Thomas and Seau make fanciful points

On The NFL

June 14, 1998|By Vito Stellino | Vito Stellino,SUN STAFF

Veterans Thurman Thomas and Junior Seau proved last week that they have mastered the art of being their own spin doctors.

When both skipped the start of their minicamps last week, it was assumed they were unhappy -- Thomas because he feels he's being phased out by the Buffalo Bills and Seau because the six-year, $27 million deal he signed last year with the San Diego Chargers is already obsolete.

Although both made their points by being no-shows, they were savvy enough not to whine in public. They both said they were simply being good family men. How clever.

Thomas said he was late because he was coaching his daughter's team in a softball tournament.

"All the media and all the fans always talk about being role models," Thomas said. "You try telling 15 girls that are 8 and 7 years old that I'm not going to be their coach. That's hard to do."

Explaining why he showed up after missing four days, Thomas said, "Once I do something wrong, it goes on for two or three weeks. I just decided to come in here and clear the air."

Coach Wade Phillips promptly stroked Thomas' ego, which is probably what he wanted.

"Some things never change. The Buffalo Bills aren't going to win without Thurman Thomas," Phillips said.

Meanwhile, Seau issued a press release saying he was late because he was on a family vacation.

Noting it was a "voluntary" camp, he said in the statement, "Due to a rigorous travel schedule, I will be away from home for most of the month of June. This is my only opportunity to enjoy a short family vacation."

Meanwhile, coach Kevin Gilbride said he was "shocked" at Seau's absence and general manager Bobby Beathard called him "selfish."

So when Seau did show up, he did more spin doctoring. He again said he wasn't unhappy about his contract and said he'll make up with Beathard and Gilbride.

Seau, who often calls his teammates, "my players," said, "I love Bobby. Bobby and I, we're boyfriend-girlfriend. That's my girlfriend and I'll apologize to her and we'll get back together. It's quite all right. My head coach? That's my other girlfriend. They get kind of temperamental, you know? We'll come to a point where we understand each other."

For Gilbride, that won't be easy.

"I don't even understand that, much less be able to answer it," he said. "Sometimes when you don't have a lot to say, you say some things that don't make a lot of sense."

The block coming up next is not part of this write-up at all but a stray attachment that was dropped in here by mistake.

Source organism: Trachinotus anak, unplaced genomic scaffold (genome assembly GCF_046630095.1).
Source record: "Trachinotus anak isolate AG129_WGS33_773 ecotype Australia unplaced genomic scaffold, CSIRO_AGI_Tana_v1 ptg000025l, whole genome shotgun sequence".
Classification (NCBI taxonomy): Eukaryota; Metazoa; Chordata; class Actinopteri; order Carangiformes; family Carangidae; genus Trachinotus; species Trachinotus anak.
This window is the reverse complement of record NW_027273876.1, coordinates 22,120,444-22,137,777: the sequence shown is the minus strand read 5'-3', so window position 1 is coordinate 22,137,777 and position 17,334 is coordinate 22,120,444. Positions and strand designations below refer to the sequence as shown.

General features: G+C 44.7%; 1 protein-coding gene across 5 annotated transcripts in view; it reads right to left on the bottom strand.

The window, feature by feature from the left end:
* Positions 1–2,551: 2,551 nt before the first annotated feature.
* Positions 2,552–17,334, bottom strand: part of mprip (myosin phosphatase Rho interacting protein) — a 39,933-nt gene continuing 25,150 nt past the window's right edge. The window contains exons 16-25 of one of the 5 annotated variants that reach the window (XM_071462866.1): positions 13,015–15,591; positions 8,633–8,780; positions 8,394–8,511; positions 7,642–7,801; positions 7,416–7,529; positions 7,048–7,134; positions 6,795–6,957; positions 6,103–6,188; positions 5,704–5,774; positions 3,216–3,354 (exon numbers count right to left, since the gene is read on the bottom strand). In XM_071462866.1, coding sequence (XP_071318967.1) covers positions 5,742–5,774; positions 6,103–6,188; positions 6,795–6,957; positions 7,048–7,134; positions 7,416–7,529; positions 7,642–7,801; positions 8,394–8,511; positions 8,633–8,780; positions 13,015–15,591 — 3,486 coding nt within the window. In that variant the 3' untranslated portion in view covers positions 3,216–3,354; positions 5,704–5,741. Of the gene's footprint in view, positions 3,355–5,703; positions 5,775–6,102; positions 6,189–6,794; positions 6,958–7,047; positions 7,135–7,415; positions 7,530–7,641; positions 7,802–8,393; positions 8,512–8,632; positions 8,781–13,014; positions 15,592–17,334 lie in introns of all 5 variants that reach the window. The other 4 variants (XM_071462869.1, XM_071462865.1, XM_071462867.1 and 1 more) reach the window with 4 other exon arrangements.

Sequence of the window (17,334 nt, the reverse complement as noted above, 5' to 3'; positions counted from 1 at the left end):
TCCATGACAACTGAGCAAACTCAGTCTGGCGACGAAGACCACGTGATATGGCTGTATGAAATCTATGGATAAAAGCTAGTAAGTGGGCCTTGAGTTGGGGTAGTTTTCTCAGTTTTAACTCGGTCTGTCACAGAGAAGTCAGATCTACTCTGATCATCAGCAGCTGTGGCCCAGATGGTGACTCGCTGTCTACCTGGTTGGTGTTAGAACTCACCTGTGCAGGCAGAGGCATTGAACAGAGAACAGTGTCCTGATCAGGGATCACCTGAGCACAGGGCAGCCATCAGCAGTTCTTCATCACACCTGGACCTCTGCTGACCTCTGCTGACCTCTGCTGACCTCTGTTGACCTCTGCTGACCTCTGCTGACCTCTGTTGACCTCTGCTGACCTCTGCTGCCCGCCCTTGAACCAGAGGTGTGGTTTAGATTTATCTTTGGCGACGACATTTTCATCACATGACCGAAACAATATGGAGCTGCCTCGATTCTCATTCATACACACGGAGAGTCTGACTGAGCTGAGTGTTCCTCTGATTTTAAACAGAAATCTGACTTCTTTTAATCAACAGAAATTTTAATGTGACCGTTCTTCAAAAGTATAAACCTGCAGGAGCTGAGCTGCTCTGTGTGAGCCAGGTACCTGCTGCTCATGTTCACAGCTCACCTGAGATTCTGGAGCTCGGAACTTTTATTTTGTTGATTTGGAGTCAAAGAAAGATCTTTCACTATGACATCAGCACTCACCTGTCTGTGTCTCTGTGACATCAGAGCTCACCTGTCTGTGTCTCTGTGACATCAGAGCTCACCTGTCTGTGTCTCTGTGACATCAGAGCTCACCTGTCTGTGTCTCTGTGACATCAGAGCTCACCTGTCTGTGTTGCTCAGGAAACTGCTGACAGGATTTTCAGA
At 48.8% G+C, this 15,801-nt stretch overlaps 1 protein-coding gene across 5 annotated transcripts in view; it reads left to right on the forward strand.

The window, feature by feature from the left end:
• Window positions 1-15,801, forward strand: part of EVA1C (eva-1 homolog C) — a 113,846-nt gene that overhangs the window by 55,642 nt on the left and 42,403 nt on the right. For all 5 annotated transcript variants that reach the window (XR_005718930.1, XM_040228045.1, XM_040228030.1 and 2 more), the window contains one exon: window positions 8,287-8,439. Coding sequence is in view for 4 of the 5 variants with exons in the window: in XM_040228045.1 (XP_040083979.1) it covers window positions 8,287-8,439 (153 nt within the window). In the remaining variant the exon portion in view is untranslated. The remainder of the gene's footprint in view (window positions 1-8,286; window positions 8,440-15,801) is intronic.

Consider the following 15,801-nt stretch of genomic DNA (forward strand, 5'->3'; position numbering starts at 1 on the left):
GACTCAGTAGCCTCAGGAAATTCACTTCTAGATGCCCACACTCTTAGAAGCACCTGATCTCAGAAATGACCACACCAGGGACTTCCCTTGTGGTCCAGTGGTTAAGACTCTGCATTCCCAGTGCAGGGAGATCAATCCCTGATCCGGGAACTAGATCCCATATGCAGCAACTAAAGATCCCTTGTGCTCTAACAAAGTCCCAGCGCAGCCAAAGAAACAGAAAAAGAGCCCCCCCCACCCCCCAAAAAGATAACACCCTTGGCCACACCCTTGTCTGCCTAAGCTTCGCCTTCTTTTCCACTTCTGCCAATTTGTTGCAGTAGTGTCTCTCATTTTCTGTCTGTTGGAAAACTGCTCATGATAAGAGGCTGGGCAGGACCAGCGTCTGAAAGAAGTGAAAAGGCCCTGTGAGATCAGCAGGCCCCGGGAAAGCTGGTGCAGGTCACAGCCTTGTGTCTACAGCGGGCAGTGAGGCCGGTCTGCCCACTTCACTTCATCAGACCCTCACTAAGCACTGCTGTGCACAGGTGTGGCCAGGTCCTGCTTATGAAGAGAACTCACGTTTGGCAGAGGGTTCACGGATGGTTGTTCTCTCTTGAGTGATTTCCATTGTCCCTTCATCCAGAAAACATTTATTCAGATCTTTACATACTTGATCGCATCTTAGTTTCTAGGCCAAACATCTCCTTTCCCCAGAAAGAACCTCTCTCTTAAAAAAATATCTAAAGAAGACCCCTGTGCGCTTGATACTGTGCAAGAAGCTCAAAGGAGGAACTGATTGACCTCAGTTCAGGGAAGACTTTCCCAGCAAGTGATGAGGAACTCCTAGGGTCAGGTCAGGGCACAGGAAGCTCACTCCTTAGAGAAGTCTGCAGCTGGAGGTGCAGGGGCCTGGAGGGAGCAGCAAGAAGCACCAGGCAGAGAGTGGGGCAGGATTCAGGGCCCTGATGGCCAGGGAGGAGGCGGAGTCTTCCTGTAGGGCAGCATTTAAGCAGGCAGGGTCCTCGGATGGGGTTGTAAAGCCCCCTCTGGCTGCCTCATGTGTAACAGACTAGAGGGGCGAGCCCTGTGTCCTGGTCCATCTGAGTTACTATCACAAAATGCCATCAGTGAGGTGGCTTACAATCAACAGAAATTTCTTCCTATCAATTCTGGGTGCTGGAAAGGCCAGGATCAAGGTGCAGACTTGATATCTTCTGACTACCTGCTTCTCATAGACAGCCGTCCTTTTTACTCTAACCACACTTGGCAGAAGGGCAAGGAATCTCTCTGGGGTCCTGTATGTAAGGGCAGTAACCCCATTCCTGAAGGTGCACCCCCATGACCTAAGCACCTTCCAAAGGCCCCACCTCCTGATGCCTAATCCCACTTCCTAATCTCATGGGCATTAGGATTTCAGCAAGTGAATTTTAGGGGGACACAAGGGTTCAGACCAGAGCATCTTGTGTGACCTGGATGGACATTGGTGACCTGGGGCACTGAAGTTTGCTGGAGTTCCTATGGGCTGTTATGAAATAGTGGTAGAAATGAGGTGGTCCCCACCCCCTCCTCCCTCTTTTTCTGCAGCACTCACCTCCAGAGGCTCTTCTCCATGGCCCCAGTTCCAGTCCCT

Gilbride repeated a "leader" like Seau should show up for "voluntary" workouts.

"You know, when you're 4-12, you've got to be here. You've got to be willing to pay the price," he said.

Seau showed he prefers to be a spin doctor.

Testaverde watch

Former Ravens quarterback Vinny Testaverde may not have a new home until training camp starts.

Only two teams -- the Bengals and Bears -- have publicly expressed an interest in him, although the Bears may not make a move until Rick Mirer decides if he'll take a pay cut to remain a backup to Erik Kramer.

Meanwhile, Testaverde's agent, Mike Azzarelli, concedes talks have cooled with the Bengals, who are balking at his request for a one-year deal or a deal that voids after a year.

The Bengals can afford Testaverde because they lead the league in cap room with $9 million (the Ravens' $4.6 million is sixth highest), but Azzarelli says they now have "philosophical differences."

Meanwhile, Azzarelli said, "It doesn't hurt him to wait until July or August. So I'm not going to put him in a position where he's not going to have fun or a chance to win."

There had been speculation the Panthers and Saints might look at Testaverde, but both say they have no interest.

Packers in clover

Just in case you had any doubts, this is a good time to be an NFL owner.

The Green Bay Packers, the only team that opens its books, prepared their 1997 report and showed they're doing as well off the field as on it.

Their gross income has jumped from $70.2 million to $82.8 million and they showed record profits -- $6.7 million after paying $4.3 million in taxes -- for the third straight year.

They did it even though they were only 11th in the league in revenue in 1996 and probably moved up only a notch or two.

They did it even though they have only 1,920 club seats and their most expensive luxury box costs only $30,000 a year. They had $12.4 million in home-ticket revenue and $4.4 million in luxury box revenue. Teams with new stadiums can more than double those totals with $30 million to $35 million in stadium revenue.

Counting the $20 million from a stock sale, the Packers have a war chest of $51 million and are proving they don't need a deep pockets owner.

"We don't have a deep pockets owner that can feed us, but, at the same time, we're not feeding a deep pockets owner," said team treasurer John Underwood.

Party time

With the Packers showing how much is already rolling in, it may turn out the NFL was shortsighted in squeezing the TV networks in last year's negotiations. The result is the NFL may be facing competition from a new well-organized, well-financed Turner-NBC League in 1999 or 2000.

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